Investigators evaluated both biosimilar vs originator savings and savings from earlier use of a lower-cost adalimumab biosimilar (Amgevita).
Investigators in Germany said that a comparison of adalimumab biosimilar (Amgevita) vs originator (Humira) treatment for patients with rheumatoid arthritis (RA) has demonstrated significant cost savings both for earlier treatment overall and for use of the lower-cost biosimilar vs the originator product.
Findings were presented at the International Society for Pharmacoeconomics and Outcomes Research (ISPOR) 2021 virtual meeting, May 17-20, 2021.
RA is a chronic autoimmune condition associated with persistent joint inflammation, organ involvement, significant comorbidities, and “considerable adverse physical, economic, emotional, and social consequences,” authors of the study said. “The negative impact of RA can be cumulative over the course of a patient’s life.”
Investigators sought to weigh the economic effect of delaying the start of biologic treatment for RA and the potential savings from earlier treatment with adalimumab, which would be more feasible with the biosimilar than originator product because in Germany at current prices Amgevita is cheaper than Humira, investigators said.
They said that a 6-month delay in initiation of treatment with biologics was associated with cumulative incremental costs of $8177 per patient, which included loss of productivity. After 3 years, the cumulative costs of delayed treatment were more than $12,146 per patient; after 8 years, the cumulative costs were more than $24,291.
In addition, use of the biosimilar vs the originator product resulted in an overall lifetime reduction in costs (including drug costs, medical resource use, indirect costs, and monetized health outcomes) of $30,519 per patient, and this calculation is based on a 6-month delayed initiation of treatment for the more-costly originator product. This figure also represents a lifetime reduction in drug cost of $26,823 (Amgevita, $199,478; Humira, $226,303). Note that figures were converted from Euro values and rounded.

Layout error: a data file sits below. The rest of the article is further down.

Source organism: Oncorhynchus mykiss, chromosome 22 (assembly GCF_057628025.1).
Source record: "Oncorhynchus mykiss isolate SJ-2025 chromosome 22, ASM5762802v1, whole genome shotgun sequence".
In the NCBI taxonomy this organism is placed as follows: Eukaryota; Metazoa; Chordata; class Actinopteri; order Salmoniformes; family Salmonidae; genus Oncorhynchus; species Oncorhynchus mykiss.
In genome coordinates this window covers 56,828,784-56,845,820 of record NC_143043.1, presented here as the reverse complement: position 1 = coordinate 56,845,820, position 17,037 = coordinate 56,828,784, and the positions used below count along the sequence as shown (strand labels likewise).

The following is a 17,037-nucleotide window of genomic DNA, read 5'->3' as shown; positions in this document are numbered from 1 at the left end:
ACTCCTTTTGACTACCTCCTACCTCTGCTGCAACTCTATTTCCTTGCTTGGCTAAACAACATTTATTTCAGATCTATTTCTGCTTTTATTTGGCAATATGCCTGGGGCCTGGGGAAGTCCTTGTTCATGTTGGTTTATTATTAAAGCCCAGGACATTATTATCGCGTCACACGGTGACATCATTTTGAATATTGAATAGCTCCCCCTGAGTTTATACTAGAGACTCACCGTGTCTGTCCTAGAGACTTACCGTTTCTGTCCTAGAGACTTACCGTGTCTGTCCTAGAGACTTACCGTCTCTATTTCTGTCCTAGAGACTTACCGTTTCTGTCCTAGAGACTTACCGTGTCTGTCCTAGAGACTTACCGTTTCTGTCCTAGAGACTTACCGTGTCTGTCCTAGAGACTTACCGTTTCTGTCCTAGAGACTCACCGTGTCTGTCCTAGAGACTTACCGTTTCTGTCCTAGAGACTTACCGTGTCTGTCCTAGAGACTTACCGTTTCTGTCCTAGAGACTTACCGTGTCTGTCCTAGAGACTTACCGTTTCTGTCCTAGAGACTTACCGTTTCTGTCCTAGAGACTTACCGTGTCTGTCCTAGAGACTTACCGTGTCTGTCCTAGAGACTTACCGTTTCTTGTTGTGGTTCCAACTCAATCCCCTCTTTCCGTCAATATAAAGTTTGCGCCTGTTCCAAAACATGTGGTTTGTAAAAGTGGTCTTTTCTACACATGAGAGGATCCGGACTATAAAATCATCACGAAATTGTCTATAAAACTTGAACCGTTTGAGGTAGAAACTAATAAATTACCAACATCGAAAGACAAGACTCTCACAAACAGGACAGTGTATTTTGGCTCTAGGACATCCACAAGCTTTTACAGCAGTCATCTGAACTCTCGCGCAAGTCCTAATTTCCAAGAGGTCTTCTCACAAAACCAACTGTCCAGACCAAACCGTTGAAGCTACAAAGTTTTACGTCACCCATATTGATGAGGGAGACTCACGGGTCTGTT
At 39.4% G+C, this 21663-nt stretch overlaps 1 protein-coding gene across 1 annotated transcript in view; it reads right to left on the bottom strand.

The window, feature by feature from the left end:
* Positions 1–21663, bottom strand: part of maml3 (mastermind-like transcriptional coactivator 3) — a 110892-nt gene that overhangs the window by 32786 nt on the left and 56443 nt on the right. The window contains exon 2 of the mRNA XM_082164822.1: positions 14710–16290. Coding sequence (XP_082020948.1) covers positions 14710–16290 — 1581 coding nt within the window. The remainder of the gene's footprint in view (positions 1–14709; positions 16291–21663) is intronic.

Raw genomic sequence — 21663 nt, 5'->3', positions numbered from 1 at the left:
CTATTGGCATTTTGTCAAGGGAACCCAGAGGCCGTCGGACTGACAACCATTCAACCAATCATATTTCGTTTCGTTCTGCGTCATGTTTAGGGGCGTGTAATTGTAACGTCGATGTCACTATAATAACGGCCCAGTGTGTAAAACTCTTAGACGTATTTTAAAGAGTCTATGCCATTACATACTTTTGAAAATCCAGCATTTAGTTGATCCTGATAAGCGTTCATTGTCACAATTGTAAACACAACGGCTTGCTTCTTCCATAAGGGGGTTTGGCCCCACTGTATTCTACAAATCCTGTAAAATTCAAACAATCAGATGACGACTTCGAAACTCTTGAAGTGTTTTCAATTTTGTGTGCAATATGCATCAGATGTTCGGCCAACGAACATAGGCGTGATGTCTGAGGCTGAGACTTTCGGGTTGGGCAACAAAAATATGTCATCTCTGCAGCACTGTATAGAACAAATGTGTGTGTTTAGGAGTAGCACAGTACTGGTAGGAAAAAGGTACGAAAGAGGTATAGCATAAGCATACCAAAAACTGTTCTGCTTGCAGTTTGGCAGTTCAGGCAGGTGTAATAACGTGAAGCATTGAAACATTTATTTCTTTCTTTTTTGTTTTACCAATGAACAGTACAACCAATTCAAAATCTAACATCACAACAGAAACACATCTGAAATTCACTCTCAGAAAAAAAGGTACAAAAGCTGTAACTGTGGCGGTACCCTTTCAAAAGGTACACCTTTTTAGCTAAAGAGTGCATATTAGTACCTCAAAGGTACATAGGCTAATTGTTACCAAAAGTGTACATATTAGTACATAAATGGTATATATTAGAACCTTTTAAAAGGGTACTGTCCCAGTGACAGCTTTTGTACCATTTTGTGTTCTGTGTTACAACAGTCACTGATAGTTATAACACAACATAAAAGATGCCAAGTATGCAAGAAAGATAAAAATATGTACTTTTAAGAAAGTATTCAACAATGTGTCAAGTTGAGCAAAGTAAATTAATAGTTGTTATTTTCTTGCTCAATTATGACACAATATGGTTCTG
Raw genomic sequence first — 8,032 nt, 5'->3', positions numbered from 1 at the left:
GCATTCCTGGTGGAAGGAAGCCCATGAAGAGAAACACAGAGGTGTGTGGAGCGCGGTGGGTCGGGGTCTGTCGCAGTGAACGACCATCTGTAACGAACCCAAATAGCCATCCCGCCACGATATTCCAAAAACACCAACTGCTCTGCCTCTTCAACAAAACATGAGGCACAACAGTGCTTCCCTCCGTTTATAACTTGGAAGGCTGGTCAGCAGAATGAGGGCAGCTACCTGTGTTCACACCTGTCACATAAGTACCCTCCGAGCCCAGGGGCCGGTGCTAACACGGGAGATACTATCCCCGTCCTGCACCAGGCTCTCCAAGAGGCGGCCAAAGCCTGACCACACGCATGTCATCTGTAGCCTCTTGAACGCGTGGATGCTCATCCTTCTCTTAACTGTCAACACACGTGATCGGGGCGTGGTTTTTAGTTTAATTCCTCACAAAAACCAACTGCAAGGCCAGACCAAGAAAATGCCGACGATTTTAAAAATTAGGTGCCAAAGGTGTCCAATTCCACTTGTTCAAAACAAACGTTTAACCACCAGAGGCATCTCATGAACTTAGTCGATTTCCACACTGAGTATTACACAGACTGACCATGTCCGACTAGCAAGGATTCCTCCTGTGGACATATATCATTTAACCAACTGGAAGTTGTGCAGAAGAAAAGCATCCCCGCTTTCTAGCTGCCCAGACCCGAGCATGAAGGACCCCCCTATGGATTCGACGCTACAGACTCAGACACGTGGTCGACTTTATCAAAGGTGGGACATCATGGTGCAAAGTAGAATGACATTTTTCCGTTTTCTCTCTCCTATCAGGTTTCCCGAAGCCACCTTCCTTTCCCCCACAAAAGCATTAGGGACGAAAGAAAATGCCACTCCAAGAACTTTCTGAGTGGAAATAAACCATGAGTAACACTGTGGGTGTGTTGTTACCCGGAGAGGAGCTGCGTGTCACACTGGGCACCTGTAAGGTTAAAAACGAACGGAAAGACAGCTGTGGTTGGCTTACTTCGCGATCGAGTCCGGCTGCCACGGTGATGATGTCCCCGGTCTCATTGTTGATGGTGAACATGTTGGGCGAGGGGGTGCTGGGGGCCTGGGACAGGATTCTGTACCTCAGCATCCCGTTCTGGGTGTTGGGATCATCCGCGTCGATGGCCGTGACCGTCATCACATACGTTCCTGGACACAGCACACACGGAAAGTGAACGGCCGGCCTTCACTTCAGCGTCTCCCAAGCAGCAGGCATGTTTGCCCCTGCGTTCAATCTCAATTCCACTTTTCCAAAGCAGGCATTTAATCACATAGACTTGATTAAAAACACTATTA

“Excluding the monetary value of health outcomes, cost neutrality compared with later treatment with adalimumab at current originator pricing was estimate to be achieved treating 3 years earlier, assuming patients are eligible to receive biologic treatment at that time,” authors concluded.
Investigators said significant savings on hospitalization and productivity loss were possible by initiating treatment earlier in the disease cycle.
“The model demonstrated the value of biologic treatment for eligible patients with RA and that avoiding delays in the initiation of biologic treatment could be cost saving,” they said. “Treating patients earlier may result in better health outcomes in the long term.”
Further, they concluded, “The costs of treating eligible patients earlier with Amgevita at current pricing levels are expected to be offset by later cost savings.”
In the European Union, competing biosimilar forms of adalimumab have been approved for use since 2017. In 2018, non-US sales of Humira peaked at $6.25 billion and began a swift decline. They measured $4.3 billion in 2019 and $3.7 billion in 2020. For a list of approved adalimumab biosimilars in the European Union, click here.
Porter J, Stuart P, Bartsch R, Lebioda A. cost-effectiveness analysis of adalimumab biosimilar compared to delayed biologic treatment initiation in patients with rheumatoid arthritis in Germany. Presented at: Virtual ISPOR 2021; May 17-20, 2021. Accessed May 16, 2021. https://www.ispor.org/conferences-education/conferences/upcoming-conferences/ispor-2021